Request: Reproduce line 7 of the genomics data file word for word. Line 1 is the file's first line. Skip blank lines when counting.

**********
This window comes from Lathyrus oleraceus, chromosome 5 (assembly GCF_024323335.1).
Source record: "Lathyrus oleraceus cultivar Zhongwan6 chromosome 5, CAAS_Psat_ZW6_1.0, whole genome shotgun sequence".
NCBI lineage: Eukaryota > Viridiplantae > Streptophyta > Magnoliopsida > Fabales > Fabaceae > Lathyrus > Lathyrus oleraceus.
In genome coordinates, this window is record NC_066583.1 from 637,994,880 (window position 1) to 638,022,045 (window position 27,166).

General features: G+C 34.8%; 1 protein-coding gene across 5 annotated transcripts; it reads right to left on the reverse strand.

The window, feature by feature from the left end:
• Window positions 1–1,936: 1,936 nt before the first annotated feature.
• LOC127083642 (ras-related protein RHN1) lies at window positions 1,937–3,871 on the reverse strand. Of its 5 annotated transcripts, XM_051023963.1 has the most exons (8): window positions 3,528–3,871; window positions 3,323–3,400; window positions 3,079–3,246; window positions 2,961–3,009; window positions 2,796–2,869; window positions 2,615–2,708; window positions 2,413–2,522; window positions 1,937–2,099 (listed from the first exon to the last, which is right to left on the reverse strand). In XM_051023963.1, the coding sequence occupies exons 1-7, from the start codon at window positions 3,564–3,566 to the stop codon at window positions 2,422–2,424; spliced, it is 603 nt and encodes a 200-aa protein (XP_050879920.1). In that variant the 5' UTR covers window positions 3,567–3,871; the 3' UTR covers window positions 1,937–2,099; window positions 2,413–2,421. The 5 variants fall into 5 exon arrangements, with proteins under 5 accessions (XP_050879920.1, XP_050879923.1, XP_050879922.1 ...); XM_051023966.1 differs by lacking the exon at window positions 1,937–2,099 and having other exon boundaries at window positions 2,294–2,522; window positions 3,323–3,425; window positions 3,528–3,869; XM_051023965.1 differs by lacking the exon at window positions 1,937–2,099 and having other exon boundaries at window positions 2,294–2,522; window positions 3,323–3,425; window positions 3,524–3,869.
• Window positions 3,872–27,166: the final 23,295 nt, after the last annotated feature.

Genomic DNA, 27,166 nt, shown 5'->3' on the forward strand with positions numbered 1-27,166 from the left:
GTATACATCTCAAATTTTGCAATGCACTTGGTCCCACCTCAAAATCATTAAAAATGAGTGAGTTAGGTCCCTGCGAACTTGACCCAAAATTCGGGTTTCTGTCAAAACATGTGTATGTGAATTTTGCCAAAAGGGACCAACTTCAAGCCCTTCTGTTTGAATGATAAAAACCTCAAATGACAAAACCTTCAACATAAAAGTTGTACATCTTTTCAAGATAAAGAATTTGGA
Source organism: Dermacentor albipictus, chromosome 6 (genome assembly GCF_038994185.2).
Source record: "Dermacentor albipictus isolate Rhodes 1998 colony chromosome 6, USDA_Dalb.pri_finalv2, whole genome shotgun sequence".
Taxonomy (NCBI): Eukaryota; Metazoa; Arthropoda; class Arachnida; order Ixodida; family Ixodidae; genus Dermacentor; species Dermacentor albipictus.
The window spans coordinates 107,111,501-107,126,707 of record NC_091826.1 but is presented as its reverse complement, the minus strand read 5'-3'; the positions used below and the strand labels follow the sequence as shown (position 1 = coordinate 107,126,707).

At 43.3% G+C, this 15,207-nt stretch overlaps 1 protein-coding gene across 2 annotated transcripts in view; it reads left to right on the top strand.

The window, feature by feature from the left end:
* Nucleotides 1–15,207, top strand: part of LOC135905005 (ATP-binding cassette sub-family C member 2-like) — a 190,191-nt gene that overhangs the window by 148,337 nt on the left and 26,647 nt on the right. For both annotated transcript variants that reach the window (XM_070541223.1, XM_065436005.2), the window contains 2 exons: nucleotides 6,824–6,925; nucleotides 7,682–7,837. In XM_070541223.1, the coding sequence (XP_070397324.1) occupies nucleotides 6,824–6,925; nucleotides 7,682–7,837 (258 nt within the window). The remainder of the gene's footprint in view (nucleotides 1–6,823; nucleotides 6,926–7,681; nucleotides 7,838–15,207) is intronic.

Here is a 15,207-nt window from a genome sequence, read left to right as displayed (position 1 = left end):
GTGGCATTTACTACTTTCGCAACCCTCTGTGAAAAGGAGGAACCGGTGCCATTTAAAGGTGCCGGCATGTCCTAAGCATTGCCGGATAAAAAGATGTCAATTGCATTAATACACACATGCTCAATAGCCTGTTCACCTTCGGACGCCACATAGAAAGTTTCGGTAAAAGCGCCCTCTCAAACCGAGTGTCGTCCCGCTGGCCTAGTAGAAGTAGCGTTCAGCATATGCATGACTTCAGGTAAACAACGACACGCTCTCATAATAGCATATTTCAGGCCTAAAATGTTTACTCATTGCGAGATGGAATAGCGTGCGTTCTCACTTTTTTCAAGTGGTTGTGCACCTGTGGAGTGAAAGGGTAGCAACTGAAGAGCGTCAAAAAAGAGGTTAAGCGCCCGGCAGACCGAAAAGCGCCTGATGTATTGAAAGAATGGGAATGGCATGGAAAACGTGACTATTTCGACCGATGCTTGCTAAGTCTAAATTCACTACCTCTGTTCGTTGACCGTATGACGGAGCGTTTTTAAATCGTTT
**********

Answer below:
• Window positions 1–1,936: 1,936 nt before the first annotated feature.